Beyond giving employees the tools and access needed for remote work, HR leaders must also take into account employee wellbeing during this time of heighten stress. “When stores closed down, we reminded employees about the Employee Assistance Program (EAP), over and over again,” explained the CHRO of a fashion apparel company. “We repeated the message in communications from leadership, and encouraged our employees to look out for themselves and their families.”
Clear internal communications during this time from HR are a necessity, and done right, will help to keep employees feeling supported and motivated. “When transitioning to working from home, we crafted employee-centric communications on our internal communications channel that were about more than how to use the VPN and stay productive, but rather how do you take care of yourself or someone else?” explained the head of HR of a footwear and apparel company. “People are looking for permission to engage with others from home—it’s not just about work. You have to balance around the business. Enabling employees through care will in-turn enable them on the business side.”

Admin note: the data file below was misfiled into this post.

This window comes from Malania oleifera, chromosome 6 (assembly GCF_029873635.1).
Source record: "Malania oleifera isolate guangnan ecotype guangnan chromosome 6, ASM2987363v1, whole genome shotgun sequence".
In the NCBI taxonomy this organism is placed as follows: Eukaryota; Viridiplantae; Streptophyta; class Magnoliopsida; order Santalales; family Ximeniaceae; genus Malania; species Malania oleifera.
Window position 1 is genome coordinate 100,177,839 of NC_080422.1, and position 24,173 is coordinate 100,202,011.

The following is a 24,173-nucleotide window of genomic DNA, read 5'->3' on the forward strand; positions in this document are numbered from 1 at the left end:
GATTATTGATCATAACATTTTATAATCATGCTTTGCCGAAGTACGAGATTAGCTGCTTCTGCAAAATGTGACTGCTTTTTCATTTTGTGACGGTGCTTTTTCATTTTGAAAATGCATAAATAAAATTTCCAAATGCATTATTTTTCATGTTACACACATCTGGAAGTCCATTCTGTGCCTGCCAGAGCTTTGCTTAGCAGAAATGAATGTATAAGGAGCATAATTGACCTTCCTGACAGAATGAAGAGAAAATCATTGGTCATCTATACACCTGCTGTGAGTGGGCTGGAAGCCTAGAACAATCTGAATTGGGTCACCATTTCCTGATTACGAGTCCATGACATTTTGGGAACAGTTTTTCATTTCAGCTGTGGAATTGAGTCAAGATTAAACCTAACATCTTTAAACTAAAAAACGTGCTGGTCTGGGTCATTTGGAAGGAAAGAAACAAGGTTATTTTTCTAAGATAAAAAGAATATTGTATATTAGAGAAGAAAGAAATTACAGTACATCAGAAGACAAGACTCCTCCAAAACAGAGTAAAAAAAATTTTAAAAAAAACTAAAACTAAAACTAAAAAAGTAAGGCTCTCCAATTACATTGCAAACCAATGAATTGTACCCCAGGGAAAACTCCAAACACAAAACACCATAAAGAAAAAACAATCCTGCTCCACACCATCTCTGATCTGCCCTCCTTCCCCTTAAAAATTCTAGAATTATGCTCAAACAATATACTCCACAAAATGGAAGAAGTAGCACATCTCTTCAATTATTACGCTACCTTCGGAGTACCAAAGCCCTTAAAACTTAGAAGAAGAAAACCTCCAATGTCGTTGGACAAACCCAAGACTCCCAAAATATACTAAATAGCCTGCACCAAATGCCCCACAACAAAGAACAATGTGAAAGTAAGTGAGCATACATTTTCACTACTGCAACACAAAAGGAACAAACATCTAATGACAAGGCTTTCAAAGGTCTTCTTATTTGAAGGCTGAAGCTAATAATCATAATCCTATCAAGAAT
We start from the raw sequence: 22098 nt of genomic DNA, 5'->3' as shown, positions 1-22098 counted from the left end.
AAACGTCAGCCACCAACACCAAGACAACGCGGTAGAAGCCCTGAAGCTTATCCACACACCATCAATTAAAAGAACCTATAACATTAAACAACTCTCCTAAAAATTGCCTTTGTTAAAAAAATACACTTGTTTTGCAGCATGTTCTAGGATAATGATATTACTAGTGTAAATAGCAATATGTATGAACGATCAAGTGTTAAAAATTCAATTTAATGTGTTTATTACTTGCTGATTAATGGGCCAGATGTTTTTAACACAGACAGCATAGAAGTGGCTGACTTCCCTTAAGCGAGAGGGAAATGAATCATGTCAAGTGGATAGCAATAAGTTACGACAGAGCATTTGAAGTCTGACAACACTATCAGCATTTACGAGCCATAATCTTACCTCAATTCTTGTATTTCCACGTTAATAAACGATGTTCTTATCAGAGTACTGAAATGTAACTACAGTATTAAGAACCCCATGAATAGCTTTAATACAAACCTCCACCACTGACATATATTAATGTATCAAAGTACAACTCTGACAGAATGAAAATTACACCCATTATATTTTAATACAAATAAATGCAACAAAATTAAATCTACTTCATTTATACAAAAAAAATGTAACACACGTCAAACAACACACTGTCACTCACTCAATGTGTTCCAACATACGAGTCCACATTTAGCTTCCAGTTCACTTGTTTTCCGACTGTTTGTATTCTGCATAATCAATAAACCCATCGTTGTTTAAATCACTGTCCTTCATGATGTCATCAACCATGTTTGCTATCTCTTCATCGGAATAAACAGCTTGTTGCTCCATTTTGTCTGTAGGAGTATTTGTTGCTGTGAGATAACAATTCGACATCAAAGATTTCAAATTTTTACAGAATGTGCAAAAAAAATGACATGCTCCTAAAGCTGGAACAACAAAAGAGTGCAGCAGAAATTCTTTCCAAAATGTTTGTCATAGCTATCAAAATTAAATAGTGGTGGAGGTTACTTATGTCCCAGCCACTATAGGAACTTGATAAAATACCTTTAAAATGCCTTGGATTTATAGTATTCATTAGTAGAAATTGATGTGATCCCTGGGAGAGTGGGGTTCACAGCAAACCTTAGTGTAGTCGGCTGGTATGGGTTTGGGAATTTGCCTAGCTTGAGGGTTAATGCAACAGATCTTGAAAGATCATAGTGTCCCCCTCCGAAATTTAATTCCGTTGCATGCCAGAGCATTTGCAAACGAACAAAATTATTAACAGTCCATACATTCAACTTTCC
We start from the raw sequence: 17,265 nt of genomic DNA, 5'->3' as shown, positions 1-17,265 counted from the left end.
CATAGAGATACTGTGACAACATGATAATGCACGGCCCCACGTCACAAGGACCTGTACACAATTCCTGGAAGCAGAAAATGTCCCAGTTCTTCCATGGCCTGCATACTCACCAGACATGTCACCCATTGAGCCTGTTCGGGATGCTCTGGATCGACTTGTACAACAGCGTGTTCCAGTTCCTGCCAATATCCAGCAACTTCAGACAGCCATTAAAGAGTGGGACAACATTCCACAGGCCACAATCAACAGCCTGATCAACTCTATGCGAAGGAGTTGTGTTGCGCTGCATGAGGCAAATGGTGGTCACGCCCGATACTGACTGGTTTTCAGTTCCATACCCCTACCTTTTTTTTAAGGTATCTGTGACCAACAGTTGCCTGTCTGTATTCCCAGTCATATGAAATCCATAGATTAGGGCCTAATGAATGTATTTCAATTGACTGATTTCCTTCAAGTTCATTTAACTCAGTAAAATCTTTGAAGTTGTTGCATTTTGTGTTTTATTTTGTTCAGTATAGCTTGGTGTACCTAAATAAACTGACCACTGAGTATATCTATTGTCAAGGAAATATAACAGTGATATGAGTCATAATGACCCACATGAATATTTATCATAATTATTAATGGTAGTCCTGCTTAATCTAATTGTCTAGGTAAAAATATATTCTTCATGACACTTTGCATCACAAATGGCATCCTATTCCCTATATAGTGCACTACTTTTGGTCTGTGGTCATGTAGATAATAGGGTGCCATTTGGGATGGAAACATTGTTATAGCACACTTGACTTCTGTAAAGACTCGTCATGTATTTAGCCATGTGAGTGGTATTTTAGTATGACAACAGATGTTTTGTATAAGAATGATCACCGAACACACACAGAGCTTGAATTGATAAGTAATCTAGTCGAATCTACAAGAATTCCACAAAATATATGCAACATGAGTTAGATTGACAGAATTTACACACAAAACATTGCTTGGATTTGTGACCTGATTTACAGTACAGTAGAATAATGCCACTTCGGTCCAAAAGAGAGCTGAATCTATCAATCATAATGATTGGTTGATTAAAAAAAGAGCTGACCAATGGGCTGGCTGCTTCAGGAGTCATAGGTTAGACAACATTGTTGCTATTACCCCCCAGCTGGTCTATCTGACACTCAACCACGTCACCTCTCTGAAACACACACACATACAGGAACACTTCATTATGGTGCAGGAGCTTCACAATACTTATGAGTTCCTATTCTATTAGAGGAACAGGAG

An Uncertain Road Forward
While there is no clear predictor of when this pandemic may die down, HR leaders are preparing for the long haul, as a post-crisis world will come with its own challenges. Consumer behavior during the crisis may have shifted in ways that cannot be reversed, and retail companies will need to adapt with them—as will retail employees. “We’re thinking about the medium-long-term impact: What is the new normal?” said the chief people officer of a fast-food company. “The new normal may not be the same as old normal, and our operating model may be changed. We need to start thinking about this now.”